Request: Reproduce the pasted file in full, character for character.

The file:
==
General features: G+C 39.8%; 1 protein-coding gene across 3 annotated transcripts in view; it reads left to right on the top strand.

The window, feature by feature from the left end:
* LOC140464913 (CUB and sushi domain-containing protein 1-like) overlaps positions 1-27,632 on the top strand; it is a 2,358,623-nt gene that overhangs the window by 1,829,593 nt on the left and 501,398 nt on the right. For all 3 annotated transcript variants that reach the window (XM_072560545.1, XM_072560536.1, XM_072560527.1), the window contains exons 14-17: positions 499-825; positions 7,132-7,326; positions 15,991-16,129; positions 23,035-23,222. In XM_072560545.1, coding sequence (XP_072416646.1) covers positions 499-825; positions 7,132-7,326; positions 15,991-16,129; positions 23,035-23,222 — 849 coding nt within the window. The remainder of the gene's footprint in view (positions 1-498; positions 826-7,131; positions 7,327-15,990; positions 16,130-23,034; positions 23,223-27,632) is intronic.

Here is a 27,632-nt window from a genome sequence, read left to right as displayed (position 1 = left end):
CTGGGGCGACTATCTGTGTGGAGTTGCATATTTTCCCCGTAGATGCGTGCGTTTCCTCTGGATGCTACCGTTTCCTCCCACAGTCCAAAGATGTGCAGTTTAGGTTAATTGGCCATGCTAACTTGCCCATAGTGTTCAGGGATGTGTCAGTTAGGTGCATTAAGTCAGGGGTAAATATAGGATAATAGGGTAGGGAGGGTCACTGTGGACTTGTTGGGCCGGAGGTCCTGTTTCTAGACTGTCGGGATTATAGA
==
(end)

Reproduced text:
General features: G+C 39.8%; 1 protein-coding gene across 3 annotated transcripts in view; it reads left to right on the top strand.

The window, feature by feature from the left end:
* LOC140464913 (CUB and sushi domain-containing protein 1-like) overlaps positions 1-27,632 on the top strand; it is a 2,358,623-nt gene that overhangs the window by 1,829,593 nt on the left and 501,398 nt on the right. For all 3 annotated transcript variants that reach the window (XM_072560545.1, XM_072560536.1, XM_072560527.1), the window contains exons 14-17: positions 499-825; positions 7,132-7,326; positions 15,991-16,129; positions 23,035-23,222. In XM_072560545.1, coding sequence (XP_072416646.1) covers positions 499-825; positions 7,132-7,326; positions 15,991-16,129; positions 23,035-23,222 — 849 coding nt within the window. The remainder of the gene's footprint in view (positions 1-498; positions 826-7,131; positions 7,327-15,990; positions 16,130-23,034; positions 23,223-27,632) is intronic.

Here is a 27,632-nt window from a genome sequence, read left to right as displayed (position 1 = left end):
CTGGGGCGACTATCTGTGTGGAGTTGCATATTTTCCCCGTAGATGCGTGCGTTTCCTCTGGATGCTACCGTTTCCTCCCACAGTCCAAAGATGTGCAGTTTAGGTTAATTGGCCATGCTAACTTGCCCATAGTGTTCAGGGATGTGTCAGTTAGGTGCATTAAGTCAGGGGTAAATATAGGATAATAGGGTAGGGAGGGTCACTGTGGACTTGTTGGGCCGGAGGTCCTGTTTCTAGACTGTCGGGATTATAGA